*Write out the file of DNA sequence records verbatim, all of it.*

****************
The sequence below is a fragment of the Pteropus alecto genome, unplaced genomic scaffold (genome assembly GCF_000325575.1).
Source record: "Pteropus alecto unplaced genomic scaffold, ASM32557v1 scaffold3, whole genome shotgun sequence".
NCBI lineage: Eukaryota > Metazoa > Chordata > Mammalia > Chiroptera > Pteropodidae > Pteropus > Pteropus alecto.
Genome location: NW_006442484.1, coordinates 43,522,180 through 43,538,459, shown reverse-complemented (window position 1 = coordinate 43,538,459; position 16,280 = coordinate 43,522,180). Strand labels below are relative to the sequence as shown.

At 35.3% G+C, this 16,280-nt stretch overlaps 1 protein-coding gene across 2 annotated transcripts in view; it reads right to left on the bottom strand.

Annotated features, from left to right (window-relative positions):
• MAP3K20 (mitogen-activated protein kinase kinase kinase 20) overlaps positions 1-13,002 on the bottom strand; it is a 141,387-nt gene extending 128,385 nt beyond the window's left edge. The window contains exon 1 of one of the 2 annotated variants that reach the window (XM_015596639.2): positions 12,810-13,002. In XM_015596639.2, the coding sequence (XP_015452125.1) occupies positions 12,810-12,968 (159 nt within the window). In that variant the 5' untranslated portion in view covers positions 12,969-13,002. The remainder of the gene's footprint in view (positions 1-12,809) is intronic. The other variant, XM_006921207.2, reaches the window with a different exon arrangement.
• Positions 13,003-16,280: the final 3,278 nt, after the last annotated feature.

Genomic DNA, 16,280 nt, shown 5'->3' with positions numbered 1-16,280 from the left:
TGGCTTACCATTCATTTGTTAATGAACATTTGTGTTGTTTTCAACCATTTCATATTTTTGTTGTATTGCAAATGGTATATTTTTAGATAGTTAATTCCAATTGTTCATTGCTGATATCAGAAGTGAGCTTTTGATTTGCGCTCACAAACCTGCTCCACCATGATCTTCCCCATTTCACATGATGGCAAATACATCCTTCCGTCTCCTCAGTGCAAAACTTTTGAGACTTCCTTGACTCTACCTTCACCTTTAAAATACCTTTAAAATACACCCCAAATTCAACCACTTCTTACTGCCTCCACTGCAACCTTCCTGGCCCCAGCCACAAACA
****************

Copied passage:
The sequence below is a fragment of the Pteropus alecto genome, unplaced genomic scaffold (genome assembly GCF_000325575.1).
Source record: "Pteropus alecto unplaced genomic scaffold, ASM32557v1 scaffold3, whole genome shotgun sequence".
NCBI lineage: Eukaryota > Metazoa > Chordata > Mammalia > Chiroptera > Pteropodidae > Pteropus > Pteropus alecto.
Genome location: NW_006442484.1, coordinates 43,522,180 through 43,538,459, shown reverse-complemented (window position 1 = coordinate 43,538,459; position 16,280 = coordinate 43,522,180). Strand labels below are relative to the sequence as shown.

At 35.3% G+C, this 16,280-nt stretch overlaps 1 protein-coding gene across 2 annotated transcripts in view; it reads right to left on the bottom strand.

Annotated features, from left to right (window-relative positions):
• MAP3K20 (mitogen-activated protein kinase kinase kinase 20) overlaps positions 1-13,002 on the bottom strand; it is a 141,387-nt gene extending 128,385 nt beyond the window's left edge. The window contains exon 1 of one of the 2 annotated variants that reach the window (XM_015596639.2): positions 12,810-13,002. In XM_015596639.2, the coding sequence (XP_015452125.1) occupies positions 12,810-12,968 (159 nt within the window). In that variant the 5' untranslated portion in view covers positions 12,969-13,002. The remainder of the gene's footprint in view (positions 1-12,809) is intronic. The other variant, XM_006921207.2, reaches the window with a different exon arrangement.
• Positions 13,003-16,280: the final 3,278 nt, after the last annotated feature.

Genomic DNA, 16,280 nt, shown 5'->3' with positions numbered 1-16,280 from the left:
TGGCTTACCATTCATTTGTTAATGAACATTTGTGTTGTTTTCAACCATTTCATATTTTTGTTGTATTGCAAATGGTATATTTTTAGATAGTTAATTCCAATTGTTCATTGCTGATATCAGAAGTGAGCTTTTGATTTGCGCTCACAAACCTGCTCCACCATGATCTTCCCCATTTCACATGATGGCAAATACATCCTTCCGTCTCCTCAGTGCAAAACTTTTGAGACTTCCTTGACTCTACCTTCACCTTTAAAATACCTTTAAAATACACCCCAAATTCAACCACTTCTTACTGCCTCCACTGCAACCTTCCTGGCCCCAGCCACAAACA